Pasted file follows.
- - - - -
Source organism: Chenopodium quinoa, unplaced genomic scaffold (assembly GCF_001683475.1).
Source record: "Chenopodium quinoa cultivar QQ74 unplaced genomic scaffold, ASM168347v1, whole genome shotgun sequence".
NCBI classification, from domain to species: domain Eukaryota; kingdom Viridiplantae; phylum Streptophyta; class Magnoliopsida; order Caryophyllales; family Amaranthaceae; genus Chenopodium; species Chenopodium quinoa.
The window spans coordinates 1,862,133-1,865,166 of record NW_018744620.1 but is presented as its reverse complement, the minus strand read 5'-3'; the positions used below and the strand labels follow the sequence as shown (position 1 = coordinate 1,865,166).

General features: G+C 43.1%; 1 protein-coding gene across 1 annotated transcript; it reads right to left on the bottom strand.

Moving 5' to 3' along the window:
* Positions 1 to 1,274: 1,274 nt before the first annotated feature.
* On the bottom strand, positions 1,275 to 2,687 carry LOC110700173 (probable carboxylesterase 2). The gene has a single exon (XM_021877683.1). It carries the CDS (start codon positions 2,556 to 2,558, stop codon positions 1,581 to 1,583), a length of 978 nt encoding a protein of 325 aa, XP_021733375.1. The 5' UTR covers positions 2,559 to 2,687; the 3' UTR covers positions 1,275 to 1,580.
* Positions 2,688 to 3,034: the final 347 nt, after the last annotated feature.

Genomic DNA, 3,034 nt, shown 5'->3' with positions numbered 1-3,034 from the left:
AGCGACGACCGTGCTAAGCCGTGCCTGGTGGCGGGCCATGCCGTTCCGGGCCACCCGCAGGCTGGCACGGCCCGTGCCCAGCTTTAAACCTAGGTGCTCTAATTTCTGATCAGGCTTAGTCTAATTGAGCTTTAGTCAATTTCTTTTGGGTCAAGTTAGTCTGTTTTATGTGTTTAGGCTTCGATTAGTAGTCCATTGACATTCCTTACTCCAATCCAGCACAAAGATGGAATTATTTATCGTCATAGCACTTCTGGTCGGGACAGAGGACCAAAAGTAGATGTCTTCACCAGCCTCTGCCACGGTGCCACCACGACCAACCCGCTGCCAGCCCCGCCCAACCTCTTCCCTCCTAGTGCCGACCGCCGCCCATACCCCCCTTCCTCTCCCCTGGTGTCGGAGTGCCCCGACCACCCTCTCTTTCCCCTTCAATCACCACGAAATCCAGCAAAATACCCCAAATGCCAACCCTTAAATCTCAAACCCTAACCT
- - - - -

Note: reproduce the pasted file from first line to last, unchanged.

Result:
Source organism: Chenopodium quinoa, unplaced genomic scaffold (assembly GCF_001683475.1).
Source record: "Chenopodium quinoa cultivar QQ74 unplaced genomic scaffold, ASM168347v1, whole genome shotgun sequence".
NCBI classification, from domain to species: domain Eukaryota; kingdom Viridiplantae; phylum Streptophyta; class Magnoliopsida; order Caryophyllales; family Amaranthaceae; genus Chenopodium; species Chenopodium quinoa.
The window spans coordinates 1,862,133-1,865,166 of record NW_018744620.1 but is presented as its reverse complement, the minus strand read 5'-3'; the positions used below and the strand labels follow the sequence as shown (position 1 = coordinate 1,865,166).

General features: G+C 43.1%; 1 protein-coding gene across 1 annotated transcript; it reads right to left on the bottom strand.

Moving 5' to 3' along the window:
* Positions 1 to 1,274: 1,274 nt before the first annotated feature.
* On the bottom strand, positions 1,275 to 2,687 carry LOC110700173 (probable carboxylesterase 2). The gene has a single exon (XM_021877683.1). It carries the CDS (start codon positions 2,556 to 2,558, stop codon positions 1,581 to 1,583), a length of 978 nt encoding a protein of 325 aa, XP_021733375.1. The 5' UTR covers positions 2,559 to 2,687; the 3' UTR covers positions 1,275 to 1,580.
* Positions 2,688 to 3,034: the final 347 nt, after the last annotated feature.

Genomic DNA, 3,034 nt, shown 5'->3' with positions numbered 1-3,034 from the left:
AGCGACGACCGTGCTAAGCCGTGCCTGGTGGCGGGCCATGCCGTTCCGGGCCACCCGCAGGCTGGCACGGCCCGTGCCCAGCTTTAAACCTAGGTGCTCTAATTTCTGATCAGGCTTAGTCTAATTGAGCTTTAGTCAATTTCTTTTGGGTCAAGTTAGTCTGTTTTATGTGTTTAGGCTTCGATTAGTAGTCCATTGACATTCCTTACTCCAATCCAGCACAAAGATGGAATTATTTATCGTCATAGCACTTCTGGTCGGGACAGAGGACCAAAAGTAGATGTCTTCACCAGCCTCTGCCACGGTGCCACCACGACCAACCCGCTGCCAGCCCCGCCCAACCTCTTCCCTCCTAGTGCCGACCGCCGCCCATACCCCCCTTCCTCTCCCCTGGTGTCGGAGTGCCCCGACCACCCTCTCTTTCCCCTTCAATCACCACGAAATCCAGCAAAATACCCCAAATGCCAACCCTTAAATCTCAAACCCTAACCT